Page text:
During the current bout of market volatility, stable value funds are performing best, as they are immune from the interest rate increases now negatively impacting bonds. During the great financial crisis of 2007+, intermediate-term Treasury and stable value funds outperformed total bond funds.
Yet, during the coronavirus-inspired stock market crash of early 2020, a stable value fund did better than a total bond fund, but not as good as a Treasury fund. That’s because a stable value fund would have provided a small interest payment, while Treasury bond funds increased in price during that same period (rallying from investor demand). Using a Treasury fund would have provided the ideal opportunity to rebalance: the chance to sell high and buy low.
Above, we’re comparing a stable value fund (generally only available in a 401(k)) to a Treasury fund (frequently not available in a 401(k)). However, even a total bond fund may be preferred over a stable value fund, given the option to rebalance.
Remember, there are often limits on when you can sell out of a stable value fund (AKA redemption restrictions). Yet, there are generally no restrictions with a total bond fund. Said differently, because of redemption restrictions on stable value funds, investing 100% of one’s bond portfolio in a stable value fund might mean not being able to rebalance during the next stock market panic.
Is a Stable Value Fund Right for You?
As with much of investing, it’s a trade-off. When opting for a stable value fund over a high-quality bond fund, investors no longer have interest rate risk. Instead, they have insurance company solvency risk (default risk), higher costs, and they might lose the superior performance offered by high-quality bonds during stock market panics—especially if redemption restrictions prevent them from rebalancing.
Whether opting for stable value or high-quality bond funds, investors are subject to inflation risk. That’s why having a low-cost, broadly diversified portfolio of stocks and bonds almost always makes sense.
One Boglehead’s Approach to Using Stable Value Funds in a 401(k)
If available in a workplace retirement plan, as Rick Ferri, CFA notes, splitting a bond portfolio between a low-cost total bond fund and a low-cost stable value fund is reasonable. That’s diversification. Since we can’t know which types of investments will do better in the future, we invest in all of them—or at least those that make sense (high-quality bonds, and not junk bonds) and those investments that accessible at low cost.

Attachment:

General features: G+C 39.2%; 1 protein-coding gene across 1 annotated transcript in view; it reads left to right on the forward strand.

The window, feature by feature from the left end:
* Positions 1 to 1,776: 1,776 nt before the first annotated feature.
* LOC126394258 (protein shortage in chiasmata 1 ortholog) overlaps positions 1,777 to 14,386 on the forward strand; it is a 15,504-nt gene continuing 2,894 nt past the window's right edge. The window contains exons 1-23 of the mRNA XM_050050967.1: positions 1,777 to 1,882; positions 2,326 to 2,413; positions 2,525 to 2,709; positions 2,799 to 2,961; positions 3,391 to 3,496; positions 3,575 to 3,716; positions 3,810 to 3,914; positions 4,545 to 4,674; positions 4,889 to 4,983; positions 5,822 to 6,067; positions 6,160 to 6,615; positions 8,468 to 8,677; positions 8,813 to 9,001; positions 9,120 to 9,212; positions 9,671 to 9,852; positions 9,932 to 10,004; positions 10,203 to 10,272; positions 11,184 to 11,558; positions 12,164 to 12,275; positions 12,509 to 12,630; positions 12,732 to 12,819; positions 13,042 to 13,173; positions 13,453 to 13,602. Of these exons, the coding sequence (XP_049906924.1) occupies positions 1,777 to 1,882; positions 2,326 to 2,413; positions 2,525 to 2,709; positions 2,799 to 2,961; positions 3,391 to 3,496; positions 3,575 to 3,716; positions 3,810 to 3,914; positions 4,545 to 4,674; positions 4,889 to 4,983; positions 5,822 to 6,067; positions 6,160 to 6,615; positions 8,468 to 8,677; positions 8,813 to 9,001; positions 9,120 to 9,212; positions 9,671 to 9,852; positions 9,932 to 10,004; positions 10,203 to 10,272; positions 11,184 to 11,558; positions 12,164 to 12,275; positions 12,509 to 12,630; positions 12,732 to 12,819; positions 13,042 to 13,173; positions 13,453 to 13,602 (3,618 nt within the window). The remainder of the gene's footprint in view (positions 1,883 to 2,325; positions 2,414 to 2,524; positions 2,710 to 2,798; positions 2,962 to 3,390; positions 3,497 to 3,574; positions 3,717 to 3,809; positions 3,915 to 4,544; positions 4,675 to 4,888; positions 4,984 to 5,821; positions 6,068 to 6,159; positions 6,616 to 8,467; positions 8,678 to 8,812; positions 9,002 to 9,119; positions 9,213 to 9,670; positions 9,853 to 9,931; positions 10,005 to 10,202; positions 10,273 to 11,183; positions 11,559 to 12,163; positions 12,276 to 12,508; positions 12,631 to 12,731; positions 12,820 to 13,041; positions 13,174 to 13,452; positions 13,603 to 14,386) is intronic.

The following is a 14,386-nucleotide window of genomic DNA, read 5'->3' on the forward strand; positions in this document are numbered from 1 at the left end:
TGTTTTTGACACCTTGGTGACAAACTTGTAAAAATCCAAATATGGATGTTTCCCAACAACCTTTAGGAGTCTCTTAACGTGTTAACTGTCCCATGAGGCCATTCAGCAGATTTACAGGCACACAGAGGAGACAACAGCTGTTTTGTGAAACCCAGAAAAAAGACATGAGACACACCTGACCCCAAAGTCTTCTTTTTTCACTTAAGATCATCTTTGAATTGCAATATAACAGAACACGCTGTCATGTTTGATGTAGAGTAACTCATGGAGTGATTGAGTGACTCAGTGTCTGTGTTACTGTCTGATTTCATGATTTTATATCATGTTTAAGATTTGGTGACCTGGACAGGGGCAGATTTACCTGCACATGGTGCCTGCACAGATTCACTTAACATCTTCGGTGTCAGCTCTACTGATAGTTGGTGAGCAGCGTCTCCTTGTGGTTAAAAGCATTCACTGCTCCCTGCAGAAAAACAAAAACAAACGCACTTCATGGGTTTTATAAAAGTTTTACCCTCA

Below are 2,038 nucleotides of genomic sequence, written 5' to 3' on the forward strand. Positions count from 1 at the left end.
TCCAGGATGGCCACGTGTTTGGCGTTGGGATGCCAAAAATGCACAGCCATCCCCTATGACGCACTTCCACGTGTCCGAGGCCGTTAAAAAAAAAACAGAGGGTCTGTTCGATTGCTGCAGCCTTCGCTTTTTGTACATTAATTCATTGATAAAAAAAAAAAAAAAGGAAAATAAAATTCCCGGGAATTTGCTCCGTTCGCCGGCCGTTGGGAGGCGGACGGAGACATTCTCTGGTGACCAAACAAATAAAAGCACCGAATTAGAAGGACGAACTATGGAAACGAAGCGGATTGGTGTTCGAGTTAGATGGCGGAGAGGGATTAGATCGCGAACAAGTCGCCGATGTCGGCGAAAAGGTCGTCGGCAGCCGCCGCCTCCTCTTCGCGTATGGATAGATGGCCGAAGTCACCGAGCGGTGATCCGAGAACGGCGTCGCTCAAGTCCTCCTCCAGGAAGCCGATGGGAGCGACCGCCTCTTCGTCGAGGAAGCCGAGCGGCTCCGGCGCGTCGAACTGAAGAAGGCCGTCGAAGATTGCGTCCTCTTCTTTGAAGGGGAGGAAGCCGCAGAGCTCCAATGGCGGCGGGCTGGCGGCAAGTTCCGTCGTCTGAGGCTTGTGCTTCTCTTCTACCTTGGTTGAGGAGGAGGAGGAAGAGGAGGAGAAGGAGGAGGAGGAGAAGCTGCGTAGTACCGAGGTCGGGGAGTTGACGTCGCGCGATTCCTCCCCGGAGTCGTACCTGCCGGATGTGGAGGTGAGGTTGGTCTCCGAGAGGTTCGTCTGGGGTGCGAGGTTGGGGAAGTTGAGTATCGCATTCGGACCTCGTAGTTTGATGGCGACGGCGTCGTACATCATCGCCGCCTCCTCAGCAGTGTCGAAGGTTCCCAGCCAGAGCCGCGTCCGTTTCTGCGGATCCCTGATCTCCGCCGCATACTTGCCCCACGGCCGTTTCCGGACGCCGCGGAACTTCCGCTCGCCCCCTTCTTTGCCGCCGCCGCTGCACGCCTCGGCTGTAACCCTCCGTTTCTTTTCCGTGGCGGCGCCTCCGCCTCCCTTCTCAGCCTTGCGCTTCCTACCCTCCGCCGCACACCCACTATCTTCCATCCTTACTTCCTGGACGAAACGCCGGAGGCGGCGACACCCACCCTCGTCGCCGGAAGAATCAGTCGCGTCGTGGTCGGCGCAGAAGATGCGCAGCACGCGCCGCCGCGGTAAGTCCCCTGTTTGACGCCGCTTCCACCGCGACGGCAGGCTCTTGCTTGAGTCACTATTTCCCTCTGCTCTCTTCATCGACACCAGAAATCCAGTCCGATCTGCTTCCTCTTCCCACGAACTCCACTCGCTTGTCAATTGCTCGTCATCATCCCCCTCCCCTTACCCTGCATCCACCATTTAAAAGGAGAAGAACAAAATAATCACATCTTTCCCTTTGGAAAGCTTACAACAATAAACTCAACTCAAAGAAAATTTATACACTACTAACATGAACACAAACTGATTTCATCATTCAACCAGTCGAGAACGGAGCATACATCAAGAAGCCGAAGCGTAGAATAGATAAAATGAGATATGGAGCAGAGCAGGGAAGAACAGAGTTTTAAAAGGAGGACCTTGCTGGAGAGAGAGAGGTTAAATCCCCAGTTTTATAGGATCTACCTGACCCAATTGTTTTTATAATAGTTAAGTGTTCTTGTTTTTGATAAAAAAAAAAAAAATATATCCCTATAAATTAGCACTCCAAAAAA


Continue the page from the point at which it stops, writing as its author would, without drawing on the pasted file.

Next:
Picking a Stable Value Fund
Pension consultant Christopher B. Tobe, CFA cautions that not all stable value funds are created equal – with those offered by Prudential, Principal, Lincoln, TIAA, MetLife, NYLife, MassMutual, John Hancock, the Standard, Great West and Transamerica being the “bad” ones. Hidden fees can mean paying more than two percent for these funds – more than 50 times the fee for a low-cost total bond fund.
The gold standard in stable value is the Vanguard Retirement Trust. Other solid stable value funds include Fidelity, T. Rowe Price, State Street, Invesco, Galliard, Goldman, and Morely, says Tobe.
Unfortunately, most don’t get to pick which stable value fund is offered in their workplace retirement plan. There is generally only one option available. However, if you’re getting a lousy deal given high-fee investment options, you can campaign for a better 401(k) plan.
Avoid Market-Timing the Bond Market and Interest Rates
When investing, remember one of the tried-and-true tenets of success: stay the course. This means not reacting to the latest market movements, interest rates, global events, or anything else. Generally, only a change in your life circumstances (approaching retirement, etc.) warrants changing your investment portfolio.
You might be considering stable value funds because of recent losses to bonds (and bond funds)—from increasing interest rates. Yet, that’s a reactionary market-timing move: moving to shorter-term bonds after rates have increased. As long-term investors, we generally want to avoid market timing.
Of course, rates are scheduled to increase more. So, moving to short-term bonds could work out.
Yet, that market timing is still speculative. Remember: the future is unpredictable. Consider that no one expected interest rates to decrease in 2020. And, for years, interest rates were anticipated to increase. In short, we can’t know what will happen with future interest rates—especially given yet another COVID variant (BA2).
Therefore, consider any investment in a stable value fund as a relatively permanent decision. (The same applies to any portfolio decision.) If opting for a stable value fund, it likely makes sense to stick with it for the long term. Otherwise, you’ll end up switching at the worst possible time—which is usually what market timing results in, and what any good Boglehead avoids. Also, be sure to update your investment policy statement given any change to your portfolio.
Taylor Larimore says
Excellent article. I copied it on the Bogleheads Forum!
Jon Luskin says
Thank you, Taylor!
Ladder Up says
Yes, thanks Taylor ! I am hebell over there.
Bruce Berris says
The risk of breaking the buck is not entirely encompassed by a default of the insurance company. All of the contracts contain escape clauses for situations where there may be mass liquidations, such as company takeover, a decision by the company to change 401k provider, or company liquidation or bankruptcy, or even a mass layoff.
All of these are much more likely than an insurance company default, which is fairly uncommon.